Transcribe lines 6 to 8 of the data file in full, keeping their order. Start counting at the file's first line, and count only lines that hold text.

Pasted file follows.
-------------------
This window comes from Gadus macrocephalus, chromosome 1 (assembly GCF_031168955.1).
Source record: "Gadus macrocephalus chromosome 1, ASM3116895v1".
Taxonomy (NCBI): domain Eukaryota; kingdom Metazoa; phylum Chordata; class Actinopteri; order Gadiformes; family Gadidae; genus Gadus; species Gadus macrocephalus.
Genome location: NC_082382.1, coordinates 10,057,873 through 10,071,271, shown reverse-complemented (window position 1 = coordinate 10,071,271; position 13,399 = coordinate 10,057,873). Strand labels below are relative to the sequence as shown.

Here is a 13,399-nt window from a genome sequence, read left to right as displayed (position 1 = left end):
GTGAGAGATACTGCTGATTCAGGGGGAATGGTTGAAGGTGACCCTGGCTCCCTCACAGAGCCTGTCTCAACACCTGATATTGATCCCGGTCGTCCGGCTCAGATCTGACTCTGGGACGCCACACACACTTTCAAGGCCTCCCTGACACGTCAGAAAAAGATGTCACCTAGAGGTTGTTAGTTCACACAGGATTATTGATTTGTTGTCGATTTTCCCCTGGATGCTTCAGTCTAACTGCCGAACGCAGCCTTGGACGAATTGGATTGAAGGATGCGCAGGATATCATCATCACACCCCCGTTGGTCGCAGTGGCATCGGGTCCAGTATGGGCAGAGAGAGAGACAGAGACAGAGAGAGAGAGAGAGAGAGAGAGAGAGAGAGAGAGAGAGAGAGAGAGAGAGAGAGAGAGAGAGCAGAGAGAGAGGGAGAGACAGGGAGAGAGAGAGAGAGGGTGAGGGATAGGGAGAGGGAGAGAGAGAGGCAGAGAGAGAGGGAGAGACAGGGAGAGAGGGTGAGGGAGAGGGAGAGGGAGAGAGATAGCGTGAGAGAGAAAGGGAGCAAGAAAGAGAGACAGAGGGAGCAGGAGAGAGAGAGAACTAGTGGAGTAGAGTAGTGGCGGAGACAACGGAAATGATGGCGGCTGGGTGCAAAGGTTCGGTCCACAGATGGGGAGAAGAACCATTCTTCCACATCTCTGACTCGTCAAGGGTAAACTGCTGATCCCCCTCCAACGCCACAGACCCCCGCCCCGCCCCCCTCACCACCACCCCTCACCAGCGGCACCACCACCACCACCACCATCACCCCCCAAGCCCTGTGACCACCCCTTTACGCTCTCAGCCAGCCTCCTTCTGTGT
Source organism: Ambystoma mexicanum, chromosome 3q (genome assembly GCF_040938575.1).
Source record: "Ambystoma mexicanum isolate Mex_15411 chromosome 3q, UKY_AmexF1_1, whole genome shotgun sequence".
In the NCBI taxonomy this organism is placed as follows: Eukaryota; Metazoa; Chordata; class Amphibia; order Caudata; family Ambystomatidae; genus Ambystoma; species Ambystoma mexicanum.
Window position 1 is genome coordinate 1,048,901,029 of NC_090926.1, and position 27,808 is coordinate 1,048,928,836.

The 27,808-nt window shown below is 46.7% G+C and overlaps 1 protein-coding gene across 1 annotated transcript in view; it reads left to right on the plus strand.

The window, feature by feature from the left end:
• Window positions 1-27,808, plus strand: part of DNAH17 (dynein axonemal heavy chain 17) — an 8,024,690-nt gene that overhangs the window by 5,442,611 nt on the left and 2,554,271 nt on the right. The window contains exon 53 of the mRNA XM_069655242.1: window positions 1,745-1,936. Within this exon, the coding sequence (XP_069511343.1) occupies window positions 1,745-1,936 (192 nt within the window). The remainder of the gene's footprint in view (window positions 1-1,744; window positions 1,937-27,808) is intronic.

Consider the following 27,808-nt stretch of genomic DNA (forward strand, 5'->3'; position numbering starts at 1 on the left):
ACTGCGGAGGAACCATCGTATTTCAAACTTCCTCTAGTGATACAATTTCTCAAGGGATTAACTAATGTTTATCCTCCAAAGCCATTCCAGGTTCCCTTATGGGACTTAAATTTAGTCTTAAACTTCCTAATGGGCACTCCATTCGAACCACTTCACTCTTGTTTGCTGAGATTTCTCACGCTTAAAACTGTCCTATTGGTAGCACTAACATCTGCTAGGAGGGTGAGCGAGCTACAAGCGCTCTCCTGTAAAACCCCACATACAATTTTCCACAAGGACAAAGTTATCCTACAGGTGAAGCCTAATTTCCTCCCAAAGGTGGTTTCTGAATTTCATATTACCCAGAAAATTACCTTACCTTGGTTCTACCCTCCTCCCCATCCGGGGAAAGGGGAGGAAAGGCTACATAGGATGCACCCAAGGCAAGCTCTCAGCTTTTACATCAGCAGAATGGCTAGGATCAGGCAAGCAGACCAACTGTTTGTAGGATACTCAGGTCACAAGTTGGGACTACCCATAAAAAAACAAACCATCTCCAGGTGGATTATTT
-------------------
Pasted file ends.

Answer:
GTGAGAGATACTGCTGATTCAGGGGGAATGGTTGAAGGTGACCCTGGCTCCCTCACAGAGCCTGTCTCAACACCTGATATTGATCCCGGTCGTCCGGCTCAGATCTGACTCTGGGACGCCACACACACTTTCAAGGCCTCCCTGACACGTCAGAAAAAGATGTCACCTAGAGGTTGTTAGTTCACACAGGATTATTGATTTGTTGTCGATTTTCCCCTGGATGCTTCAGTCTAACTGCCGAACGCAGCCTTGGACGAATTGGATTGAAGGATGCGCAGGATATCATCATCACACCCCCGTTGGTCGCAGTGGCATCGGGTCCAGTATGGGCAGAGAGAGAGACAGAGACAGAGAGAGAGAGAGAGAGAGAGAGAGAGAGAGAGAGAGAGAGAGAGAGAGAGAGAGAGAGAGAGCAGAGAGAGAGGGAGAGACAGGGAGAGAGAGAGAGAGGGTGAGGGATAGGGAGAGGGAGAGAGAGAGGCAGAGAGAGAGGGAGAGACAGGGAGAGAGGGTGAGGGAGAGGGAGAGGGAGAGAGATAGCGTGAGAGAGAAAGGGAGCAAGAAAGAGAGACAGAGGGAGCAGGAGAGAGAGAGAACTAGTGGAGTAGAGTAGTGGCGGAGACAACGGAAATGATGGCGGCTGGGTGCAAAGGTTCGGTCCACAGATGGGGAGAAGAACCATTCTTCCACATCTCTGACTCGTCAAGGGTAAACTGCTGATCCCCCTCCAACGCCACAGACCCCCGCCCCGCCCCCCTCACCACCACCCCTCACCAGCGGCACCACCACCACCACCACCATCACCCCCCAAGCCCTGTGACCACCCCTTTACGCTCTCAGCCAGCCTCCTTCTGTGT
Source organism: Ambystoma mexicanum, chromosome 3q (genome assembly GCF_040938575.1).
Source record: "Ambystoma mexicanum isolate Mex_15411 chromosome 3q, UKY_AmexF1_1, whole genome shotgun sequence".